Limits...
Leptin into the rostral ventral lateral medulla (RVLM) augments renal sympathetic nerve activity and blood pressure.

Barnes MJ, McDougal DH - Front Neurosci (2014)

Bottom Line: While this hormone normally acts to reduce feeding behavior and increase energy expenditure, in obesity, resistance to these effects occurs even though the hormone is released in large amounts.Sympathetic control of blood pressure is maintained principally by autonomic reflex control circuits in the caudal brainstem.The rostral ventral-lateral medulla (RVLM) is the primary regulator of the sympathetic nervous system, sending excitatory fibers to sympathetic preganglionic neurons to regulate sympathetic control over resistance vessels and blood pressure.

View Article: PubMed Central - PubMed

Affiliation: Nutrition and Neural Signaling Laboratory, Pennington Biomedical Research Center Baton Rouge, LA, USA.

ABSTRACT
Leptin is a hormone released from adipose tissue. While this hormone normally acts to reduce feeding behavior and increase energy expenditure, in obesity, resistance to these effects occurs even though the hormone is released in large amounts. Although leptin no longer works to suppress feeding in the obese, leptin retains its potent effects on other autonomic functions such as blood pressure regulation. Leptin has been associated with hypertension and increased sympathetic autonomic activity. Therefore, leptin is emerging as a major contributor to the hypertensive state observed in obesity. Sympathetic control of blood pressure is maintained principally by autonomic reflex control circuits in the caudal brainstem. The rostral ventral-lateral medulla (RVLM) is the primary regulator of the sympathetic nervous system, sending excitatory fibers to sympathetic preganglionic neurons to regulate sympathetic control over resistance vessels and blood pressure. Previous studies from our laboratory have shown that neurons in the ventral lateral medulla express leptin receptors (ObRb). Our present study using pseudo-rabies multi-synaptic retrograde tract tracing and immunohistochemical methods revealed that neurons within the RVLM that send sympathetic projections to the kidney express leptin receptors. Acute microinjection of leptin (1 and 3 μg; 40 nL) into the RVLM evoked a significant increase in Mean Arterial Pressure (MAP) and renal sympathetic nerve activity (RSNA). When the 3 μg dose of leptin was preceded with a leptin antagonist, (SLAN-4; 1 ng), it attenuated the cardiovascular response of leptin. Taken together, these data suggest that leptin's actions within the RVLM may influence blood pressure and renal sympathetic nerve activity.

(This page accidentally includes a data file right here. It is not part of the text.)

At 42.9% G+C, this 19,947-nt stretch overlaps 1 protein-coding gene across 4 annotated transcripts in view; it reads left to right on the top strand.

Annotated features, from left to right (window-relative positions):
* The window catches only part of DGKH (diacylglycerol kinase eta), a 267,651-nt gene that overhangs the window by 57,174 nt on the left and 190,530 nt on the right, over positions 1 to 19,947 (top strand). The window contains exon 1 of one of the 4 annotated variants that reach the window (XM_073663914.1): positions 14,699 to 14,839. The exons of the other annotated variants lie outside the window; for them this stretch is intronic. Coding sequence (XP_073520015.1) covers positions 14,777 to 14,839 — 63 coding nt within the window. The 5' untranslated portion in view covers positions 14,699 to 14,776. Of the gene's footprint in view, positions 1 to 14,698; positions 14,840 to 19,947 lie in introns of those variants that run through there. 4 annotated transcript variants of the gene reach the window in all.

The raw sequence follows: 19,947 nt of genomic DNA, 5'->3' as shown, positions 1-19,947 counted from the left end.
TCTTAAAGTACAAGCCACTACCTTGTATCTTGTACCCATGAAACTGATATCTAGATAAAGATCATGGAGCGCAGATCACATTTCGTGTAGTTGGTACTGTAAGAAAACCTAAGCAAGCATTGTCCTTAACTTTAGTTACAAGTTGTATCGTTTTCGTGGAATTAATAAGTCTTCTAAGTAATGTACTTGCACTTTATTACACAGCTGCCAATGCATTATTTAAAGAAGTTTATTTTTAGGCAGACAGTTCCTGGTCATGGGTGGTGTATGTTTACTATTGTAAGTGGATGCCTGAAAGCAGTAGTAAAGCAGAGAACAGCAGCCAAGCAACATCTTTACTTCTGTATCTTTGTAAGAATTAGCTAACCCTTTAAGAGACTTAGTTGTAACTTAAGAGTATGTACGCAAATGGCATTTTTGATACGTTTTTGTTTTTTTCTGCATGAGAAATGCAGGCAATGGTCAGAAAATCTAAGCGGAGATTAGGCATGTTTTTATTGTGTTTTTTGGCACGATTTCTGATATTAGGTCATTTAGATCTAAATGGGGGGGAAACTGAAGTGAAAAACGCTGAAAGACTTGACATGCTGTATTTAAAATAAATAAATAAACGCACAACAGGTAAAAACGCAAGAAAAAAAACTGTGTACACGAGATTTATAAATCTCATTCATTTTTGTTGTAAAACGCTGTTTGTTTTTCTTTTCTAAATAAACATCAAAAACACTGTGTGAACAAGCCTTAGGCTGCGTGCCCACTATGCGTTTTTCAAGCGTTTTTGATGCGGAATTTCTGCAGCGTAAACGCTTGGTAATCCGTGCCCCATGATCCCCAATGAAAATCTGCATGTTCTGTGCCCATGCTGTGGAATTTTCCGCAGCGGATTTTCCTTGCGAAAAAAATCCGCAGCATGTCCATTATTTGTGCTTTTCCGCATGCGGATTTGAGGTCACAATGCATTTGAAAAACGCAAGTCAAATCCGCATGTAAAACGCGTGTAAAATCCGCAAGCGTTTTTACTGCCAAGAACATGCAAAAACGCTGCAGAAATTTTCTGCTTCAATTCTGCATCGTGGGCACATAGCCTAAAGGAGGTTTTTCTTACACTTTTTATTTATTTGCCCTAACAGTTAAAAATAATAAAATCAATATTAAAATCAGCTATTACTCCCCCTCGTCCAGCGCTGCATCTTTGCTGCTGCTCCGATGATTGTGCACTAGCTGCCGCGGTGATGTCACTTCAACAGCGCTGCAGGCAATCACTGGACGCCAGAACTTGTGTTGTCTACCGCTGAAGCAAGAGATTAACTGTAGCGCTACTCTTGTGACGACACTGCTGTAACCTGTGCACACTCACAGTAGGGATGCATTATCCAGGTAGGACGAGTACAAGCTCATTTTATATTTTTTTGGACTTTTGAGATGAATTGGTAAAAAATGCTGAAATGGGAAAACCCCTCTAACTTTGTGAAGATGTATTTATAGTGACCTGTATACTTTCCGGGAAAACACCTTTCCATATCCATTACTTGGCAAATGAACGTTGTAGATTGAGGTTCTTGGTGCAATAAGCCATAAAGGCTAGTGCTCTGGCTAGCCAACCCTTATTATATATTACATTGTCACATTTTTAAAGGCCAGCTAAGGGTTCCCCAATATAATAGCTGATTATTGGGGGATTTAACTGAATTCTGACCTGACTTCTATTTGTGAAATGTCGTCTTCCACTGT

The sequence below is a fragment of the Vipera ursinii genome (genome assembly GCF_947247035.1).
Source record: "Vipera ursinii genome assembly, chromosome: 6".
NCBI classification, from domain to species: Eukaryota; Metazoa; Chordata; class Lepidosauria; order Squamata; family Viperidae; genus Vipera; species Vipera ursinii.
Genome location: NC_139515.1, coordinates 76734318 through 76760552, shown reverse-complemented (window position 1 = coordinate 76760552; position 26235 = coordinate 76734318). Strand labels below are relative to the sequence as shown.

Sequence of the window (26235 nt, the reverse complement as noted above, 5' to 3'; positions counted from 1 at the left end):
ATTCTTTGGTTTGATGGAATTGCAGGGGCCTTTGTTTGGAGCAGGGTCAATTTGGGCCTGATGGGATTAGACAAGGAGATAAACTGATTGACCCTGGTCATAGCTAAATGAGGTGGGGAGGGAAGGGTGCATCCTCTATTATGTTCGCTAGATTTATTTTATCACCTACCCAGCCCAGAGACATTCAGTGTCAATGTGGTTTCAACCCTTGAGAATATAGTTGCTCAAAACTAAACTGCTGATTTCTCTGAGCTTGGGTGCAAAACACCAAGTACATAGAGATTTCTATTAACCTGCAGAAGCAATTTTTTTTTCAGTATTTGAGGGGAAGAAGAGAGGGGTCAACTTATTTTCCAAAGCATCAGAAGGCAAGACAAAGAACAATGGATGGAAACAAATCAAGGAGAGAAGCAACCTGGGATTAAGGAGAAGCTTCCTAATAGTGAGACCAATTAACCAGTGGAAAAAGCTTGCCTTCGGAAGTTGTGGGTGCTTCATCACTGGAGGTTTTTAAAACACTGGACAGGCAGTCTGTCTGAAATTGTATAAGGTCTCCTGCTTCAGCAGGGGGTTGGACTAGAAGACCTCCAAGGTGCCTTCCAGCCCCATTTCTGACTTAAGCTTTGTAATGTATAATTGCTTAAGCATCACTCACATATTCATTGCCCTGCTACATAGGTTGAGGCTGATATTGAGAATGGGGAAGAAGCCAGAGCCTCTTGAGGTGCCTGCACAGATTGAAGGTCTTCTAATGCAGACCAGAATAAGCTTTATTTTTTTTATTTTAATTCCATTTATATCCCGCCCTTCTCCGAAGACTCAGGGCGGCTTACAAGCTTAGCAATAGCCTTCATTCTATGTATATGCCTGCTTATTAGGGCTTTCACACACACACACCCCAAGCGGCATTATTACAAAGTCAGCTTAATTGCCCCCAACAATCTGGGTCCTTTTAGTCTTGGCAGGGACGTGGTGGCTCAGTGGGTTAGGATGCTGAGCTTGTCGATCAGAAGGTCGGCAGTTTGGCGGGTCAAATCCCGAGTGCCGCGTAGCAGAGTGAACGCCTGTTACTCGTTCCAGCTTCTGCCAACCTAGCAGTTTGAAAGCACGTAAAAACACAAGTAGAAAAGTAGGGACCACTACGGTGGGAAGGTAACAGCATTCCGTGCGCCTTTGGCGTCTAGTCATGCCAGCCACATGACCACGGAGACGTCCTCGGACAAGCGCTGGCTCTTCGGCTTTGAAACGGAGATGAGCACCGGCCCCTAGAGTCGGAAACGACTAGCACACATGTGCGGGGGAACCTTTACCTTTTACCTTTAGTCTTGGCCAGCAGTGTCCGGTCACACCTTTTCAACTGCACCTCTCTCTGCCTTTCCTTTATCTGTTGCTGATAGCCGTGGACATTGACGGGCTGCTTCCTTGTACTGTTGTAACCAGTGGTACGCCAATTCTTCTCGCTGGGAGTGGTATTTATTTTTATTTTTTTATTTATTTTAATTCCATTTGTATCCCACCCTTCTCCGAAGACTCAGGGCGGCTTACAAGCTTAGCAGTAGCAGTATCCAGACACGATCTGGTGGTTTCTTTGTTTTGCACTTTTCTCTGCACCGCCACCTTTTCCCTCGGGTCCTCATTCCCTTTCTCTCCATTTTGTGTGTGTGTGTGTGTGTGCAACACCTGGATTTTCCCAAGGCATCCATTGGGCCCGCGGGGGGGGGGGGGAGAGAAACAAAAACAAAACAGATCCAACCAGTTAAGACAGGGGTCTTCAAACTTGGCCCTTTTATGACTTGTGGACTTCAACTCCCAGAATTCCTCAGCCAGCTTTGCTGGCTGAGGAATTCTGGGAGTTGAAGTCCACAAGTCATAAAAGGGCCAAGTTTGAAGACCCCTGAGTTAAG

No MeSH data available.


Related in: MedlinePlus

Nano-injection of leptin into the RVLM increased MAP and RSNA. Nano-injection of leptin (1 and 3 μg; 40 nL) into the RVLM increased MAP (A). Analysis of percent change in MAP was conducted with One-Way ANOVA which compared the MAP at 12 min following injection between each experimental condition (B). Peak response of leptin (1 and 3 μg) was 8.9 ± 2.9% and 7.6 ± 2.1% respectively. The MAP response to these treatments was significantly different from saline (−1.6 ± 1.6%) and leptin (0.3 μg) (−2.4 ± 1.0%). Leptin (1 and 3 μg) increased RSNA (C) 49 and 34%, respectively. (Bonferroni t-tests; *p < 0.05); arrows indicate time of first (−15 min) and second (0 min) injection. Analysis of percent change following the first inject was not statistically different from values obtained prior to the first injection.
© Copyright Policy - open-access
Related In: Results  -  Collection

License
getmorefigures.php?uid=PMC4125949&req=5

Figure 4: Nano-injection of leptin into the RVLM increased MAP and RSNA. Nano-injection of leptin (1 and 3 μg; 40 nL) into the RVLM increased MAP (A). Analysis of percent change in MAP was conducted with One-Way ANOVA which compared the MAP at 12 min following injection between each experimental condition (B). Peak response of leptin (1 and 3 μg) was 8.9 ± 2.9% and 7.6 ± 2.1% respectively. The MAP response to these treatments was significantly different from saline (−1.6 ± 1.6%) and leptin (0.3 μg) (−2.4 ± 1.0%). Leptin (1 and 3 μg) increased RSNA (C) 49 and 34%, respectively. (Bonferroni t-tests; *p < 0.05); arrows indicate time of first (−15 min) and second (0 min) injection. Analysis of percent change following the first inject was not statistically different from values obtained prior to the first injection.

Mentions: Long Evan rats received one of three doses of leptin into the RVLM to observe the effect on MAP and RSNA (Figure 4). Figure 4A displays the percent change in MAP over time in response to saline, 0.3, 1, or 3 μg of leptin injected into the RVLM. Analysis of percent change in MAP was conducted with one-way ANOVA which compared the MAP at 12 min following injection between each experimental condition (Figure 4B). In response to leptin (1 and 3 μg) MAP increased 8.3 ± 2.9% and 7.6 ± 2.1% respectively. The MAP response to these treatments was significantly different from saline (−1.7 ± 1.6%) and leptin (0.3 μg) (−2.4 ± 1.0%) [F(3, 14) = 8.019; p < 0.05]. One-way analysis of MAP prior to and following the first injection (saline) was not statistically different (data not shown).